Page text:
State of Minnesota, Respondent, vs. Eric Dean Krieger, Appellant.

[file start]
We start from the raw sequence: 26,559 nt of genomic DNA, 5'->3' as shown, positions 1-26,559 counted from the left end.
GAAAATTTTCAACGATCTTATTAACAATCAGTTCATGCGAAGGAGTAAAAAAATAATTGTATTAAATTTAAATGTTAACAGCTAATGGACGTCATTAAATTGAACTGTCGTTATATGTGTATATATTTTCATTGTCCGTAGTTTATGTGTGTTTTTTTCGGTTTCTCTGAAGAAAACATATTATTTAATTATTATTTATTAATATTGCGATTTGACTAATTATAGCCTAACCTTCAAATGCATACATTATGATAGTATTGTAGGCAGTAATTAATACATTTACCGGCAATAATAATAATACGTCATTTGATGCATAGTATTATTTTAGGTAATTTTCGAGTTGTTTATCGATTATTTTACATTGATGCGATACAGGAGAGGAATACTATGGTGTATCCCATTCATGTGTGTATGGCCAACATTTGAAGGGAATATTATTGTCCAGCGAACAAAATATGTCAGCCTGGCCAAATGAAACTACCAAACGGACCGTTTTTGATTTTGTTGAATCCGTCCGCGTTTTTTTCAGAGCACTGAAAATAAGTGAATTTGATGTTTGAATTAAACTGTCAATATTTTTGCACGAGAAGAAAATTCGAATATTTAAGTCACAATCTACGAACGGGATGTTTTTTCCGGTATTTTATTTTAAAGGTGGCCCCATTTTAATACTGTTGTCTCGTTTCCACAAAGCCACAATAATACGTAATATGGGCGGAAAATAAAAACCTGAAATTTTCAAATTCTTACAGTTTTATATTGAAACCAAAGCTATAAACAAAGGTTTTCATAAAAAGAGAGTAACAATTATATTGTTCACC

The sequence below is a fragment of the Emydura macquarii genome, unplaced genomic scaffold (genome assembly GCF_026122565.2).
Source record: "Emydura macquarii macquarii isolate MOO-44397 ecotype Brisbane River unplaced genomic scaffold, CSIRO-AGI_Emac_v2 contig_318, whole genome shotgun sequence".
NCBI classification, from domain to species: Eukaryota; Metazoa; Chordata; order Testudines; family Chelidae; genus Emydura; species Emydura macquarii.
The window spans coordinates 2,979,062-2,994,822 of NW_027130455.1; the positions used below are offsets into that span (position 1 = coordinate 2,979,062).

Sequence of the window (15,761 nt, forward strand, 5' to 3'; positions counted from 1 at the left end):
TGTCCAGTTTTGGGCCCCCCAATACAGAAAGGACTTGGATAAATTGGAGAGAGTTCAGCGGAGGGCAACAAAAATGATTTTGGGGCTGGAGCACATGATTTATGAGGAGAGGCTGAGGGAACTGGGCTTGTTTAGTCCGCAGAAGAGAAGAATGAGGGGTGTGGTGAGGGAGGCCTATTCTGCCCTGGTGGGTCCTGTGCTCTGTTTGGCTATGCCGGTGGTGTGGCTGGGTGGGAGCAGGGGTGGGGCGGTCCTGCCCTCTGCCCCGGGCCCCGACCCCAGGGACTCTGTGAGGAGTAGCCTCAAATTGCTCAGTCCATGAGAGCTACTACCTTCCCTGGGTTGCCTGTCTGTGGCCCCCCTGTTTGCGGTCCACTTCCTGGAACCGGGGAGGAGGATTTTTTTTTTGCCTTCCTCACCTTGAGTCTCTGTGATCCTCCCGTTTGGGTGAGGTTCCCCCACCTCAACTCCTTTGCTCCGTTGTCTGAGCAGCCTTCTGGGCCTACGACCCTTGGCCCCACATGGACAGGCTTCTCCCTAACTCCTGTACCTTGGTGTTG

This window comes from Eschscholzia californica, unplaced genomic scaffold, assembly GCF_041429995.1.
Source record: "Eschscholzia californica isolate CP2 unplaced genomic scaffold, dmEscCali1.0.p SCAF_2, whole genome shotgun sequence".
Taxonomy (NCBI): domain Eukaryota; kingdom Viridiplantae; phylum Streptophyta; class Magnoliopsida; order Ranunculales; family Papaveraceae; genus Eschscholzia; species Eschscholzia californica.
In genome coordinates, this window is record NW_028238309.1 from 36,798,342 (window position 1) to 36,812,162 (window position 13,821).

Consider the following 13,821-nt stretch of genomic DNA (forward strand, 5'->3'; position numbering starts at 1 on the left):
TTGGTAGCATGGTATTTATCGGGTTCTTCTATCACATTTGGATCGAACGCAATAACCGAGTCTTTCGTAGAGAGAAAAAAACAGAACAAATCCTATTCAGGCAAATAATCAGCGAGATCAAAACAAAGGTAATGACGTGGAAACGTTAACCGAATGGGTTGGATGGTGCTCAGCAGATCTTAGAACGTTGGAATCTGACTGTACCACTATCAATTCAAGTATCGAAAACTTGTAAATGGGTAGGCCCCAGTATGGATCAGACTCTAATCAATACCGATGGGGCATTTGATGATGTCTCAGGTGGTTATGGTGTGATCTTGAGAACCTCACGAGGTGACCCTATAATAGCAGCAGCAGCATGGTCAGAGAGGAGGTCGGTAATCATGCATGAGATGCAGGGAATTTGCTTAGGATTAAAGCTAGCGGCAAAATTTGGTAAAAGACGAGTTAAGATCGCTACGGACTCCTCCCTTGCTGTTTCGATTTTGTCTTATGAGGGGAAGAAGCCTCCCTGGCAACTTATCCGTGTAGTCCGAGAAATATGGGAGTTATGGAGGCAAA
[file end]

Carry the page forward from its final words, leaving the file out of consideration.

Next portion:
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This opinion will be unpublished and may not be cited except as provided by Minn. Stat. § 480A.08, subd. 3 (2010). STATE OF MINNESOTA IN COURT OF APPEALS A10-1271 State of Minnesota, Respondent, vs. Eric Dean Krieger, Appellant. Filed May 3, 2011 Affirmed as modified Klaphake, Judge Concurring specially, Larkin, Judge Mille Lacs County District Court File No. 48-CR-09-1004 Lori Swanson, Attorney General, Kimberly Ross Parker, Assistant Attorney General, St. Paul, Minnesota; and Janice Jude, Mille Lacs County Attorney, Milaca, Minnesota (for respondent) David W. Merchant, Chief Appellate Public Defender, Michael F. Cromett, Assistant Public Defender, St. Paul, Minnesota (for appellant) Considered and decided by Larkin, Presiding Judge; Klaphake, Judge; and Collins, Judge. Retired judge of the district court, serving as judge of the Minnesota Court of Appeals by appointment pursuant to Minn. Const. art. VI, § 10. UNPUBLISHED OPINION KLAPHAKE, Judge Appellant Eric Krieger challenges his 2009 conviction of two counts of firstdegree criminal sexual conduct, Minn. Stat. § 609.342, subd. 1(b) (2008), and one count of second-degree criminal sexual conduct, Minn. Stat. § 609.343, subd. 1(b) (2008), for sexually assaulting a 13-year-old victim. He claims that (1) the district court abused its discretion by determining that the victim s child-protection file contained information that was not material and favorable to the defense; (2) a new trial is necessary because the state twice implied that appellant had previously abused the victim; and (3) at sentencing, the district court abused its discretion by imposing a durational departure for impermissible reasons and erred by imposing a 520-month sentence for the second count of first-degree criminal sexual conduct that exceeds the 360-month statutory maximum sentence. Because (1) exclusion of the relevant information contained in the child- protection file was harmless error; (2) at trial, the states allusion to a previous sexual assault examination of the victim did not implicate appellant as the perpetrator; and (3) the psychological and emotional harm suffered by the victim supported a durational departure, we affirm on those issues. However, because the sentence exceeds the statutory maximum sentence, we modify appellant s sentence to 360 months. DECISION I. A criminal defendant has a broad right to prepare and present a defense, which includes a right to discovery of exculpatory evidence. State v. Paradee, 403 N.W.2d 640, 2 642 (Minn. 1987); see State v. Richards, 495 N.W.2d 187, 191 (Minn. 1992) (stating that every criminal defendant has a right to be treated with fundamental fairness and given an opportunity to present a complete defense). However, this right is not unfettered and must be balanced against the privacy rights of victims and witnesses. Paradee, 403 N.W.2d at 642. To determine the relevance and materiality of confidential documents, a district court conducts in camera review of the records, id., and the district court s determination is reviewable on appeal as a discretionary decision. State v. Reese, 692 N.W.2d 736, 742-43 (Minn. 2005). At issue here is whether confidential information from the victim s 2003 child protection file, which included evidence of prior scarring of her hymen, should have been admissible to show that appellant did not sexually penetrate the victim. Generally, under Minnesota s rape shield statute, a victim s previous sexual conduct may not be used as evidence in a prosecution for criminal sexual conduct. Minn. Stat. § 609.347, subd. 3 (2008); Minn. R. Evid. 412. The term sexual conduct as used in Minn. Stat. § 609.347 includes allegations of sexual abuse. State v. Kobow, 466 N.W.2d 747, 750 (Minn. App. 1991), review denied (Minn. Apr. 18, 1991). An accused may offer evidence of the victim s prior sexual conduct only if the prosecution s case includes evidence of semen, pregnancy or disease at the time of the incident . . . [and the] evidence . . . show[s] the source of the semen, pregnancy or disease. Minn. R. Evid. 412 (1)(B). But evidence of a victim s past sexual [conduct] may be admitted where it is constitutionally required by the defendant s right to due process, his right to confront his accuser, or his right to offer evidence in his own defense. Kobow, 466 N.W.2d at 750. 3 Here, the district court granted appellant s motion for an in camera review of the victim s 2003 child protection file after the state indicated that it planned to introduce testimony from the victim s treating doctor that she suffered a transection, or injury to her hymen, which the doctor in this case discovered during an examination after the reported abuse. After its in camera review, the district court informed the parties about the nature of the information in the 2003 file, stating that the file contained a substantiated report of sexual abuse of the victim by a person other than appellant. However, inexplicably, the district court also ruled that the report was not relevant because it did not contain evidence of penetration and was therefore inadmissible under the rape shield statute. This court has reviewed the confidential file and concludes that the substantiated report clearly shows that the victim s 2003 sexual abuse involved penetration. Appellant s counsel specifically asked the district court whether there was any indication that either digital or penile penetration had occurred during the 2003 incident. The district court denied that it had, and proceeded to grossly mischaracterize the nature of the incident. Yet, the confidential file shows that the district court even appears to have underlined the part of the report indicating that penetration had occurred. The district court s flagrant mischaracterization of this evidence constitutes a clear abuse of its discretion. However, as the state argues, even if the district court did abuse its discretion by failing to disclose such relevant information, we also must consider whether the error was harmless in this case. See State v. Pride, 528 N.W.2d 862, 867 (Minn. 1995) (stating that Confrontation Clause errors are subject to harmless error analysis ). 4 In State v. Wildenberg, 573 N.W.2d 692, 697-98 (Minn. 1998), the supreme court applied a harmless error analysis to determine whether a district court s decision not to admit relevant evidence after a Paradee in camera review created a reasonable probability that the complained-of error contributed to the conviction. Id. at 698. We conclude that appellant was not prejudiced by the exclusion of the information contained in the 2003 confidential file because there was strong evidence that appellant s sexual assault of the victim also included penetration. The victim testified that she bled for the first time after appellant penetrated her, that the bleeding scared her, and that appellant gave her a menstrual pad for the blood. The testimony of the examining physician was consistent with the victim s testimony, and she testified that she could not determine when the victim s hymen was transected. Further, in appellant s taped statements to a police investigator, which were admitted into evidence, appellant stated that the victim bled after he penetrated her with a dildo. On these facts, there is no reasonable probability that evidence of the victim s prior sexual penetration would have changed the trial outcome. We therefore conclude that although the district court abused its discretion in ruling that the 2003 report was not relevant, such error was harmless, and a new trial is not warranted. II. Appellant argues that the state impermissibly suggested to the jury that appellant was previously suspected of abusing the victim when the prosecutor asked two witnesses from the county child protection agency and the Midwest Children s Resource Center whether their encounter with the victim in 2009 was the first time they had seen her. 5 Because appellant did not object to these alleged errors, they are reviewed under the plain error standard. See Minn. R. Crim. P. 31.02 ( Plain error affecting a substantial right can be considered . . . on appeal even if it was not brought to the trial court's attention. ). To establish plain error, an appellant must show that a district court s ruling (1) was error, (2) that the error was plain, and (3) that the error affected appellant s substantial rights. State v. Ihle, 640 N.W.2d 910, 916 (Minn. 2002) (citations omitted). If these three prongs are met, the appellate court assesses whether it should consider the error to ensure fairness and the integrity of the judicial proceedings. Id. The third prong is satisfied if the error was prejudicial and affected the outcome of the case. State v. Griller, 583 N.W.2d 736, 741 (Minn. 1998). Plain error is prejudicial if there is a reasonable likelihood that [the erroneously admitted evidence] substantially affected the jury verdict. State v. Glidden, 455 N.W.2d 744, 747 (Minn. 1990). During direct examination, the prosecutor asked the Midwest Children s Resource Center nurse if April 22, 2009 was the first time that she had met the victim, and the nurse answered: I don t recall if it is the first time I met [the victim]. I I know that [she] was seen as a young child in our center. After the prosecutor initiated a bench discussion, the prosecutor struck the question, and defense counsel made no objection. Also during direct examination, the prosecutor asked the child protection social worker: [P]rior to receiving that report [in February 2009, that appellant sexually touched the victim], . . . have you ever had contact with [her] before? The social worker responded: No, not directly me. I said that wrong. No, I have not. 6 Appellant argues that this testimony requires a new trial because it was a prejudicial innuendo [that] deprived [appellant] of his constitutional right to due process and a fair trial, because it left the impression that appellant had been suspected of prior abuse of the victim. See State v. Strommen, 648 N.W.2d 681, 684, 685, 688-89 (Minn. 2002) (reversing criminal conviction when witness testified that defendant told her he had been previously charged for killing someone, and police officer testified that he knew the defendant from prior contacts and incidents ); State ex rel. Black v. Tahash, 280 Minn. 155, 157, 158 N.W.2d 504-06 (1968) (reversing criminal conviction when police officer mentioned defendant s prior incarceration during testimony, stating that defendant had reported seeing the accomplice only once since leaving Stillwater ). The testimony in this case differs considerably from the cases in which an appellate court has determined that the defendant s substantial rights have been so affected as to require a new trial. In those cases, it was clear that the testimony was about the defendant s prior bad acts. Here, by contrast, the testimony dealt exclusively with the victim s history of being seen by child protection. She could have been seen by child protection for any number of reasons, so the innuendo or inference that would be necessary to connect the testimony with appellant does not exist here. We conclude that no plain error affecting appellant s substantial rights occurred to require a new trial. III. A district court must order the presumptive sentence specified in the sentencing guidelines unless there are identifiable, substantial, and compelling circumstances to warrant an upward departure from the presumptive sentence. Minn. Sent. Guidelines 7 II.D. (2008). Substantial and compelling circumstances are those showing that the defendant s conduct was significantly more or less serious than that typically involved in the commission of the offense in question. State v. Edwards, 774 N.W.2d 596, 601 (Minn. 2009). We review a district court s decision to depart from a presumptive sentence for abuse of discretion. State v. Stanke, 764 N.W.2d 824, 827 (Minn. 2009). At sentencing, the court found that multiple forms of penetration, the number of times of penetration, and the emotional or psychological harm to the victim warranted departure from the presumptive sentences. Appellant argues that these facts may not be used as aggravating factors because they were necessary to prove elements of the charged offenses, were facts underlying separate charged or uncharged offenses, or were facts of a typical offense of this kind and were already considered by the legislature and reflected in the sentencing guidelines. Respondent concedes that multiple forms and occurrences of penetration are not permissible grounds for the double departure in this case. However, respondent argues that a durational departure was warranted based on the psychological and emotional harm suffered by the victim. See State v. O Brien, 369 N.W.2d 525, 527 (Minn. 1985) (stating that only a single aggravating factor is necessary to support a durational departure); State v. Allen, 482 N.W.2d 228, 233 (Minn. App. 1992) ( psychological and emotional injury may justify upward departure ), review denied (Minn. Apr. 13, 1992). Here, the victim suffered severe emotional and mental trauma from her prolonged sexual abuse. She was diagnosed with a brief psychotic disorder, which occurred for a two-week period in the fall of 2008, before any sexual abuse allegations against appellant 8 were made, but during the period in which the victim eventually indicated that abuse had occurred. The victim reported having hallucinations, seeing a dead boy and bugs, and hearing voices; she was said to have incoherent speech, been in a trance-like state, and chanted. The victim was also diagnosed with post-traumatic stress disorder (PTSD), and she continued to have symptoms of PTSD, which can re-emerge at any time in her life. A clinical social worker described the victim as full of embarrassment, guilt, and shame, and stated that she will likely need to continue counseling and therapy for the rest of her life. Given the psychological and emotional harm suffered by the victim, the district court did not abuse its discretion in imposing sentences that constituted double durational departures from the presumptive sentence. See, e.g., State v. Norton, 328 N.W.2d 142, 146 (Minn. 1982) (affirming upward durational departure when defendant snatched fiveyear-old victim from her backyard, took her to a secluded cornfield, threatened her with death and forced her to commit fellatio, and victim needed counseling as a result of the experience); State v. Patterson, 511 N.W.2d 476, 478 (Minn. App. 1994) (affirming upward durational departure when victim needed future psychological counseling as result of offense), review denied (Minn. Mar. 31, 1994); Allen, 482 N.W.2d at 233 (affirming upward durational departure based on psychological harm where victim experienced depression, worsening relationships, trouble sleeping, lost trust in others, and needed professional psychological therapy). IV. Even when severe aggravating circumstances are present, a sentence may not exceed the statutory maximum provided by the legislature in defining the offense. State 9 v. Mortland, 399 N.W.2d 92, 95 (Minn. 1987). With limited exceptions, the maximum penalty for first-degree criminal sexual conduct is 360 months. Minn. Stat. § 609.342, subd. 2 (2008). A reviewing court may correct an illegal sentence at any time. State v. Maurstad, 733 N.W.2d 141, 146 (Minn. 2007). Here, the district court imposed concurrent sentences of 336 and 520 months for the first and second counts of first-degree criminal sexual conduct, and 280 months for the count of second-degree criminal sexual conduct. Because the 520-month sentence exceeds the 360-month statutory maximum for first-degree criminal sexual conduct, we modify appellant s sentence on that count to 360 months, the statutory maximum for that offense. V. Appellant raises several arguments pro se which we address briefly. Coerced Confession Appellant argues that his voluntary taped statement to the police investigator was coerced and that allowing such a confession at trial was prejudicial and an abuse of discretion, warranting a new trial or outright acquittal. First, appellant argues that the investigator should have warned him of his right not to incriminate himself. Here, appellant was not in custody when he gave his statement to the police investigator, so no Miranda warning was required. See State v. Larson, 346 N.W.2d 199, 201 (Minn. App. 1984) ( Miranda warnings are required only for custodial interrogations, which consist of questioning initiated by law enforcement 10 officers after a person has been taken into custody or otherwise deprived of his freedom of action in any significant way. ) Second, appellant argues that it was inappropriate for the investigator to tell him that police had new evidence of appellant s guilt and to make various statements designed to elicit his confession. In the context of determining the voluntariness of a statement, the supreme court has stated that it is not inappropriate for police to persuade suspects to talk. See State v. Patricelli, 357 N.W.2d 89, 93 (Minn. 1984) (ruling that even after Miranda warning officer could simply persuade[] defendant in a perfectly proper way to talk when defendant had not clearly refused to talk); see also Williams, 535 N.W.2d at 285 (stating that police may inform a suspect of the possible charges or evidence against him). The investigator obtained appellant s statement voluntarily. Third, appellant complains that when he spoke with the investigator he was under the influence of prescription medication. But the investigator testified that during their hour-and-a-half interview he observed no signs of intoxication in appellant, that he did not suspect that appellant was intoxicated, and that appellant said nothing to the investigator about being under the influence of alcohol or a controlled substance. The audiotape of appellant s confession supports the investigator s testimony. For these reasons, the district court did not abuse its discretion in denying appellant s motion to suppress his confession. Notice of Intent to Seek Aggravated Sentence Appellant argues that the state s notice of intent to seek an aggravated sentence was inadequate because it did not include statutes or contain a summary statement of the 11 factual basis supporting the aggravating factors, and a new trial is required based on the biased and unfair notice of intent. Minn. R. Crim. P. 7.03 provides that the notice must include the grounds or statutes relied upon and a summary statement of the factual basis supporting the aggravated sentence. The notice here cites to six cases and contains the following bases for seeking an aggravated sentence: [t]he victim was exposed to multiple forms of penetration including oral, vaginal, and digital ; the victim was exposed to multiple penetrations ; and defendant s actions caused emotional and psychological harm to victim. The notice comports with the rule. Hearsay and Testimonial Statements Appellant argues that the district court impermissibly allowed the victim s mother to testify about her daughter s allegations of abuse without personal knowledge of the abuse. But the record indicates that the victim initially reported the abuse to her mother and discussed the abuse with her. Even if this evidence was impermissibly admitted, such error was harmless because ample testimony from key witnesses was properly admitted to support the jury verdicts. Appellant also complains that the testimony from the police investigator based on information contained in his police reports was hearsay. But this testimony was elicited during appellant s own counsel s cross-examination of the investigator, which was intended to show the investigator s bias. The prosecutor objected to the questions as beyond the scope of direct examination, and the district court expressed concerns that the 12 testimony elicited by appellant s counsel was hearsay. Appellant s argument is without merit. Ineffective Assistance Appellant seeks a new trial on the ground that his trial counsel was ineffective. To obtain relief, appellant must allege facts that would demonstrate that (1) counsel s performance fell below an objective standard of reasonableness, and (2) a reasonable probability exists that, but for his counsel s unprofessional error, the outcome would have been different. Leake v. State, 767 N.W.2d 5, 10 (Minn. 2009). Trial counsel s performance is presumed reasonable. Schneider v. State, 725 N.W.2d 516, 521 (Minn. 2007). Appellant complains that his trial counsel failed to object to the state s motions in limine and did not call an expert medical witness. What evidence to present to the jury, what witnesses to call, and whether to object are part of an attorney s trial strategy which lie within the proper discretion of trial counsel and will generally not be reviewed later for competence. State v. Bobo, 770 N.W.2d 129, 138 (Minn. 2009). Furthermore, appellant does not explain how, absent these alleged failures, the outcome of the trial would have been different. Appellant also argues that his trial counsel should have argued exceptions to the rape shield law. But appellant neither explains what evidence should have been admitted under an exception to the rape shield statute nor how the admission of such evidence would have changed the trial outcome. As discussed in Section I, appellant s 13 trial counsel moved for a Paradee hearing, which the district court granted. Appellant has not met the legal standard for demonstrating ineffective assistance of his trial counsel. Prosecutorial Misconduct Appellant claims that the prosecutor committed misconduct in her closing argument when she referred to the first time that appellant abused the victim. Appellant argues that these allegations were unfounded, the conduct was uncharged, and the reference was prejudicial. Before trial, defense counsel objected to the admission of this evidence. The prosecutor responded that the evidence was admissible under Minn. Stat. § 634.20 (2008) as evidence of similar conduct by the accused against the victim of domestic abuse. The state intended to show evidence of when the victim first observed vaginal bleeding to establish the loss of her virginity. The district court allowed the evidence, with a cautionary instruction, and warned the state not to mention any other evidence of uncharged conduct. The prosecutor did not commit misconduct in closing argument by referring to admissible evidence. Sentencing Appellant argues that when a district court imposes both a dispositional and a durational departure, each departure requires written explanation. Here, however, appellant s sentence did not include a dispositional departure. Appellant s argument has no merit. Insufficient Evidence Appellant argues that the evidence was insufficient to convict him, claiming that the victim s testimony was not credible. But we must presume that the jury concluded 14 that the victim s testimony was sufficiently credible, and this court must defer to the jury s assessment of that credibility. See State v. Green, 719 N.W.2d 664, 673-74 (Minn. 2006) (stating that it is within the jury s exclusive province to assess the credibility of a witness ). In addition to the victim s testimony about the abuse, a taped statement given by appellant to the police investigator contained a confession regarding the abuse, and medical evidence of the victim s physical trauma were introduced at trial. The record contains more than sufficient evidence to support appellant s convictions. See, e.g., State v. Kennedy, 585 N.W.2d 385, 389 (Minn. 1998) (stating that sexual-assault victim s testimony alone is sufficient to establish proof beyond a reasonable doubt). Judicial Misconduct and Newly Discovered Evidence We also reject appellant s vague arguments about alleged judicial misconduct and newly discovered evidence because they are not supported by either citation to the record or citation to authority. Pro se litigants are generally held to the same standards as attorneys. State v. Meldrum, 724 N.W.2d 15, 22 (Minn. App. 2006), review denied (Minn. Jan. 24, 2007). When a brief does not contain citations to the record or to legal authority in support of the issues raised, those issues are deemed waived. Id. Because appellant fails to cite the record or any legal authority in support of these arguments, they fail. Cumulative Effect of Alleged Trial Errors Finally, appellant argues that he was denied a fair trial by the cumulative effect of perceived trial errors. An [a]ppellant is entitled to a new trial if the errors, when taken cumulatively, had the effect of denying appellant a fair trial. State v. Keeton, 589 15 N.W.2d 85, 91 (Minn. 1998). Appellant has not shown multiple errors that could be aggregated to warrant a new trial. Affirmed as modified. 16 LARKIN, Judge (concurring specially) I concur in the majority s opinion. But I write separately to address an overarching concern regarding errors in this case. It appears that relevant information from the victim s confidential records was not disclosed after the in camera review, even though the district court acknowledged that the substance of the information (i.e., penetration) was relevant. And as conceded by the state, two improper aggravating factors were relied on to support the upward durational departure and the sentence imposed impermissibly exceeded the statutory maximum. Although the first error does not necessitate reversal of Krieger s conviction, it is possible to imagine another set of circumstances in which an erroneous failure to disclose relevant information obtained during an in camera review could very well require reversal and a new trial. And although the sentencing errors can be corrected on appeal or on remand, these processes also involve significant time and effort. Given the number of cases that the district court must process, often without adequate time or the necessary resources, perhaps these seemingly inexplicable errors should come as no surprise. Nevertheless, if we are to maintain public trust and confidence in the judiciary, we all must strive to do better. 17